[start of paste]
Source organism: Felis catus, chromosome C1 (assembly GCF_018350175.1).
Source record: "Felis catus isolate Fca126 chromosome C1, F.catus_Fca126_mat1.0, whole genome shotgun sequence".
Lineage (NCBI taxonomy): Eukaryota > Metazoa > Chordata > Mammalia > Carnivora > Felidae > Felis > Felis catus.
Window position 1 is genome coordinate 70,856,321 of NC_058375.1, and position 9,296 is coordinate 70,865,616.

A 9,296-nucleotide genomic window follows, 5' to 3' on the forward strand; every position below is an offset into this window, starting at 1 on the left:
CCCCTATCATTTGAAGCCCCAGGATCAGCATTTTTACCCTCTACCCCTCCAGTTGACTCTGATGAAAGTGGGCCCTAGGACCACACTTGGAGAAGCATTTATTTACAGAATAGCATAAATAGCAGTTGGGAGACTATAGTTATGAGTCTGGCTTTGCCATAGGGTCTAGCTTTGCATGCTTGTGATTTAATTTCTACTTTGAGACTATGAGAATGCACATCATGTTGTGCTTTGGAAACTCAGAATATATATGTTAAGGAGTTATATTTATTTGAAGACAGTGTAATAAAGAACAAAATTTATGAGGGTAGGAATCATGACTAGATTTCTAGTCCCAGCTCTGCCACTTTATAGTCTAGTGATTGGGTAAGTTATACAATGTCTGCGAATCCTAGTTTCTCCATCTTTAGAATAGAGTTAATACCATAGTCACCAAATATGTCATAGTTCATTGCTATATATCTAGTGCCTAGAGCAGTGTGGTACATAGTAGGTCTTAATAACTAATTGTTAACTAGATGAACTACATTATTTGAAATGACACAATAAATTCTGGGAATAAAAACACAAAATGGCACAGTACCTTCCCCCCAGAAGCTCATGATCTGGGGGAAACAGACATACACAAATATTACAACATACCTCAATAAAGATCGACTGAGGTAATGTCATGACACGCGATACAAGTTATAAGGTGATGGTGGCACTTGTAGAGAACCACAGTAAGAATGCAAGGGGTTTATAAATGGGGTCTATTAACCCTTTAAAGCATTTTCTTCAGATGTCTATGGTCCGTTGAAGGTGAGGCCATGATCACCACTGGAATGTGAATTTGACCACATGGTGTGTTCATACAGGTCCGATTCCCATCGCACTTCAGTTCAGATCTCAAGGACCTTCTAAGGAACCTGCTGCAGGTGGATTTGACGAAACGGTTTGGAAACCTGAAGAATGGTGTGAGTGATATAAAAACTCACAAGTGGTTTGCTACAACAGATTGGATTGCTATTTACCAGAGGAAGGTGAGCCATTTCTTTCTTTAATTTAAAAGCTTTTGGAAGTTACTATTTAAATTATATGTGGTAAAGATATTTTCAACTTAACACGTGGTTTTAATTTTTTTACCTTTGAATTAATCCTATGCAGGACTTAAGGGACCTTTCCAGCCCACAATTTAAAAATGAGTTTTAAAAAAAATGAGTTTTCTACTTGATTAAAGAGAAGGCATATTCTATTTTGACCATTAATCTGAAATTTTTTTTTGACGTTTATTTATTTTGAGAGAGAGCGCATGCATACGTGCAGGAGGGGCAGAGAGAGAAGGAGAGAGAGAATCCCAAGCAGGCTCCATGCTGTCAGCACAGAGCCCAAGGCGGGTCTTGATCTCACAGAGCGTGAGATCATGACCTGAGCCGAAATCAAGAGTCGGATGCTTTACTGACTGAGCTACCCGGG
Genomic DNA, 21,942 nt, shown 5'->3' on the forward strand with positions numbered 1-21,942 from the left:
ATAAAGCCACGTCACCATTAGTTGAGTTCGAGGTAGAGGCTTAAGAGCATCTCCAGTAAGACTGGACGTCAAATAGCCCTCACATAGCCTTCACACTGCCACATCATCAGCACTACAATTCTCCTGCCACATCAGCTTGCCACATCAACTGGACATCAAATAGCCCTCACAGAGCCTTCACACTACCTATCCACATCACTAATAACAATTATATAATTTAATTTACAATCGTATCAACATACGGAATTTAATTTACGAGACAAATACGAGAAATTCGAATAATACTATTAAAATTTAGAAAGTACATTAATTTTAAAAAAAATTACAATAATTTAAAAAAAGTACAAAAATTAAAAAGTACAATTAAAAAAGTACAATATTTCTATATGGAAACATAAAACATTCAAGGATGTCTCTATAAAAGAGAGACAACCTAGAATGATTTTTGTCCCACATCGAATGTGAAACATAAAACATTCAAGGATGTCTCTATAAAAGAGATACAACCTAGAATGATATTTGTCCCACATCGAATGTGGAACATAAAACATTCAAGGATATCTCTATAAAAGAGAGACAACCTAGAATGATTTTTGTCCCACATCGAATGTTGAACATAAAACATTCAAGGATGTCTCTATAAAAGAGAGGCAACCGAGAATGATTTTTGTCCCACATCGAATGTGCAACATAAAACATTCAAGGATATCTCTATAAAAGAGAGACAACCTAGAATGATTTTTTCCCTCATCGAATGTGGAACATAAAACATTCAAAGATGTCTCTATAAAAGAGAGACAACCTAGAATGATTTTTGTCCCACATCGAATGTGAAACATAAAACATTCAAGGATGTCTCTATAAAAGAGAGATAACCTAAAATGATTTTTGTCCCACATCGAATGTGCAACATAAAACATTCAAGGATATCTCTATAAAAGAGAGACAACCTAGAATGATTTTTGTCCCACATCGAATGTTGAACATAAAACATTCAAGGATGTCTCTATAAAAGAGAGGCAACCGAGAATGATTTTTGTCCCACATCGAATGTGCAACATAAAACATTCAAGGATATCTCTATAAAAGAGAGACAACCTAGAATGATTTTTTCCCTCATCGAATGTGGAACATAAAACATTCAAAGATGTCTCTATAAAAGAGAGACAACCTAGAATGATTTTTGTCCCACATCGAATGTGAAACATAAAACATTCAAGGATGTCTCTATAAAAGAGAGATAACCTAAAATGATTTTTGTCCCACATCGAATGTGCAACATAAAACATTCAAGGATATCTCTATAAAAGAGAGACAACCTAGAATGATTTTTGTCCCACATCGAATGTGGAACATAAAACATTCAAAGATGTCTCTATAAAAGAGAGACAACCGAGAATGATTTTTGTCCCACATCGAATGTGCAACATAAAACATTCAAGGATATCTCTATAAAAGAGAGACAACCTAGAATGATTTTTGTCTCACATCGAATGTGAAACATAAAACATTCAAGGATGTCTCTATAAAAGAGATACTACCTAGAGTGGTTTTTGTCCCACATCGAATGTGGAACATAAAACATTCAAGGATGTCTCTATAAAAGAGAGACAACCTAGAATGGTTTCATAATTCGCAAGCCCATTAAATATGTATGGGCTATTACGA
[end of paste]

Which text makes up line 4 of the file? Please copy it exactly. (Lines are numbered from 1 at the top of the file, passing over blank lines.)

Window position 1 is genome coordinate 70,856,321 of NC_058375.1, and position 9,296 is coordinate 70,865,616.